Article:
Wednesday, 19 September 2018
Treasury Laws Amendment (Supporting Australian Farmers) Bill 2018; Second Reading
Labor will always stand by the people of the bush. People often forget—and it is worth reminding people sometimes, especially those opposite—that Labor was born of the bush. In 1892, the Australian Labor Party was born under a tree in Barcaldine, Queensland, during the Shearers' Strike. Men were fighting for a better deal. Men were fighting for better pay and conditions and a fair go from the pastoralists. Labor was born of the bush, and its mission to fight for a fair go has never changed.
Labor are proud to stand here today and support the Treasury Laws Amendment (Supporting Australian Farmers) Bill 2018, but we're not going to pretend that this bill is the answer to all the problems that are besetting farmers during this drought. The bill before us today is, at best, a mild response to what is a very serious problem affecting New South Wales and Queensland. I don't want to belittle the bill, but it really is window-dressing. What it will do is offer mild relief to some farmers who are beset by drought. It will allow some farmers a provision whereby they can get instant asset write-offs for things like silos and grain sheds, rather than waiting three years for depreciation to take effect. It will be of some assistance, but it won't do nearly enough to address the real issues besetting farmers.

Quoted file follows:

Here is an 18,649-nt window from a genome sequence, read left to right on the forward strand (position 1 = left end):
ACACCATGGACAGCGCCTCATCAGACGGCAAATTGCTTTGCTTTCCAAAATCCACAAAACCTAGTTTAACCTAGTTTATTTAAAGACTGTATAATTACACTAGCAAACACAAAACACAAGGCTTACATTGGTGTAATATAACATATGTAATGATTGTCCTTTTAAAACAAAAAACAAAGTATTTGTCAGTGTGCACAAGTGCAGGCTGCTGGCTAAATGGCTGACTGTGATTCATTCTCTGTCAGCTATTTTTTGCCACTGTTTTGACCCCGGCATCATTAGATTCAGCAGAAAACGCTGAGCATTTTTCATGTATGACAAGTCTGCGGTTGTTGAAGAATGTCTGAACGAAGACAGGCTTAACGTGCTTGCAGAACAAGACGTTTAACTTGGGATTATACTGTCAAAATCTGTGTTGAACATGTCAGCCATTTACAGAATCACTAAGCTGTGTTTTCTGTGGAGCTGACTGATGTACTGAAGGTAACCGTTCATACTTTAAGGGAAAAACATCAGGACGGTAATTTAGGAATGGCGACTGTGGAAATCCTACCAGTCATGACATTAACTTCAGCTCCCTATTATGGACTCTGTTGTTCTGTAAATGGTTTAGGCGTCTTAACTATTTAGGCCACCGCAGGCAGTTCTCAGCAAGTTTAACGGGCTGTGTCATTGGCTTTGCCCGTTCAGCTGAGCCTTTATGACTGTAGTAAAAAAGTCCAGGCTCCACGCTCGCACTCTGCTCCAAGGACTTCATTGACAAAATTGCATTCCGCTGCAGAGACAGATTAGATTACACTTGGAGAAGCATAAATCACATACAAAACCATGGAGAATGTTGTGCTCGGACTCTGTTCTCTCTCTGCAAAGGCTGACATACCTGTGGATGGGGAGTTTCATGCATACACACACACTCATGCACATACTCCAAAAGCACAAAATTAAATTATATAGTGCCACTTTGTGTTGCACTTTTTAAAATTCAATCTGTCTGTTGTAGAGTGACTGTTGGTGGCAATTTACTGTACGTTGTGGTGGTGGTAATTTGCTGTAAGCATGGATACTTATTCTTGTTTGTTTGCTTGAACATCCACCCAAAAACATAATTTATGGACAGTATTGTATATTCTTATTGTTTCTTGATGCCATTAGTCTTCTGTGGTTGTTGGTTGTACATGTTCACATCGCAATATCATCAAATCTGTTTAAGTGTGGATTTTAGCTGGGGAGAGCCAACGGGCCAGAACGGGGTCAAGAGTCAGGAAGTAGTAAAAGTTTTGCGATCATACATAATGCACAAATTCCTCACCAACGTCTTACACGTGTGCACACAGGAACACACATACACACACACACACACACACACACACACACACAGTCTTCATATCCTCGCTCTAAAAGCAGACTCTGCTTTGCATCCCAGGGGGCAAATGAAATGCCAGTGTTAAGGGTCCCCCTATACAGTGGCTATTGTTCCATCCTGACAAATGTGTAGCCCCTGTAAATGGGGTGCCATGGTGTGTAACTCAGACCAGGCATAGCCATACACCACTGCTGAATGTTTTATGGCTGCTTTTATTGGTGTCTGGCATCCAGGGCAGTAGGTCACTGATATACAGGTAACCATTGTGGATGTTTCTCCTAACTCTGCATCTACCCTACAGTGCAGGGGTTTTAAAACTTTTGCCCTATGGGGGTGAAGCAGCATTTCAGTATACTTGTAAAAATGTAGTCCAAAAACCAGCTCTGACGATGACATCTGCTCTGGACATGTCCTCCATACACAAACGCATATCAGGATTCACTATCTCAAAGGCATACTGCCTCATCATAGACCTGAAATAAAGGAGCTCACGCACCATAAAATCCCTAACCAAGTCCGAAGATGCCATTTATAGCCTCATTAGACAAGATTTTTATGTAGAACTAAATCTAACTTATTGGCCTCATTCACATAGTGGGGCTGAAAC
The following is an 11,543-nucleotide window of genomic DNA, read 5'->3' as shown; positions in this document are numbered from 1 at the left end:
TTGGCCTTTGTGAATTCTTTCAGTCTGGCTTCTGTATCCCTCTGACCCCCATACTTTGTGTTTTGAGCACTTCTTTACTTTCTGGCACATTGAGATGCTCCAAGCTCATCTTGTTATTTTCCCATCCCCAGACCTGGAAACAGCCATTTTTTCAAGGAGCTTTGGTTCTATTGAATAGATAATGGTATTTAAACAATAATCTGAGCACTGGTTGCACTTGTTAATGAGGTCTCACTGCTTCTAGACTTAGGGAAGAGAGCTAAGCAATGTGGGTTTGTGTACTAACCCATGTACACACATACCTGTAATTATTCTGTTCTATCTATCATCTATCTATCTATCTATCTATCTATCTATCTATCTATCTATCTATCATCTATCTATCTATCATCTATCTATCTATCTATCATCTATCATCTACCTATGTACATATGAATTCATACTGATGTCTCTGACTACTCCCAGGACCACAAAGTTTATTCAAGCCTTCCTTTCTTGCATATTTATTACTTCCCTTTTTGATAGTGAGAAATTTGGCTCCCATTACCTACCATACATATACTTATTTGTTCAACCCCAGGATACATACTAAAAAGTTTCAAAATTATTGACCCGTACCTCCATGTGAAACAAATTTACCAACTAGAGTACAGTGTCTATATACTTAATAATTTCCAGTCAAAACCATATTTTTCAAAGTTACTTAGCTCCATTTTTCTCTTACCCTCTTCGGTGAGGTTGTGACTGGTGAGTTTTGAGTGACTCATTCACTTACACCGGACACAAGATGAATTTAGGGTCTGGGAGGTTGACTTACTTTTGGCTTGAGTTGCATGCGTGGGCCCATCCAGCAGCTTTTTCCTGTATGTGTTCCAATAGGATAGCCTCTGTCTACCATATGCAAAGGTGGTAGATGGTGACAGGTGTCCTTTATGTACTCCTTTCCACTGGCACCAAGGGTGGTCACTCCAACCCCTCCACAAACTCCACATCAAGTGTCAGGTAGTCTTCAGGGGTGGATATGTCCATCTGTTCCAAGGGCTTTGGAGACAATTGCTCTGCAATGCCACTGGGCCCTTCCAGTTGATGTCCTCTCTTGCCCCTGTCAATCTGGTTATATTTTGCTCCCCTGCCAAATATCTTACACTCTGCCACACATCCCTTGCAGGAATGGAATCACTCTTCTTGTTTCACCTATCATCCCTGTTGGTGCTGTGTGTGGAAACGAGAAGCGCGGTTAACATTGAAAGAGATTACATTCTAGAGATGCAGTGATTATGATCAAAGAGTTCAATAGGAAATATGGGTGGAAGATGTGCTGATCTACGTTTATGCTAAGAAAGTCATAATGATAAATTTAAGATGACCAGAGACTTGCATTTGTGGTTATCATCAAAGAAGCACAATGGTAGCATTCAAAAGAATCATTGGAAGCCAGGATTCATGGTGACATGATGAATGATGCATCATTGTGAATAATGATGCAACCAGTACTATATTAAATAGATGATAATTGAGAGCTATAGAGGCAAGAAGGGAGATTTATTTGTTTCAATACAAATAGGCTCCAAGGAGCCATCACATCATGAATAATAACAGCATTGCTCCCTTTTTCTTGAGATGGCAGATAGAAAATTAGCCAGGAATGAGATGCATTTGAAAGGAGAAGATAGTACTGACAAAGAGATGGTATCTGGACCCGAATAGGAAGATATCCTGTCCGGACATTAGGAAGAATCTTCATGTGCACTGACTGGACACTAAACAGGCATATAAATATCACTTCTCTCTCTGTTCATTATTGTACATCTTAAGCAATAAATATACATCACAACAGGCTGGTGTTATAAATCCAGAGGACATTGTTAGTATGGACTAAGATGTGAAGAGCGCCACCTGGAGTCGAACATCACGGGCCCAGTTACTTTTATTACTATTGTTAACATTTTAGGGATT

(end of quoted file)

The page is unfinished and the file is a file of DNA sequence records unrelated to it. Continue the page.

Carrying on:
One of the concerning things throughout this whole episode has been the government's rather piecemeal approach to responding to this drought. We've heard speeches from various members on this issue. We've seen this government's piecemeal approach reflected in the fracturing and the failures of the government itself. We've had a National Party leader replaced by another National Party leader. We've had an agriculture minister replaced by another agriculture minister. We've had a Prime Minister replaced by another Prime Minister. The failures of this government are reflected in the failures of its drought strategy. It is a fractured and piecemeal approach; it is not good enough. It is not good enough that there has not been a coordinated, strategic approach to combatting this drought.
As I said before, this bill is a very modest measure in the scheme of things. It will have a fiscal impact of around $75 million over the forward estimates—and, to be blunt, it is window-dressing. It will be of some assistance to farmers, but it won't do much—and we really should not pretend that it will. This is, as I say, the fourth drought announcement by the government in three months. Instead of planning and preparing a comprehensive response, the government is, frankly, all over the place—a little bit here, a little bit there, a little bit later on. It has all the hallmarks of the utter dysfunction that plagues the government. People who are struggling to keep their heads above water, who are in tears over the condition and misery of starving stock, deserve better.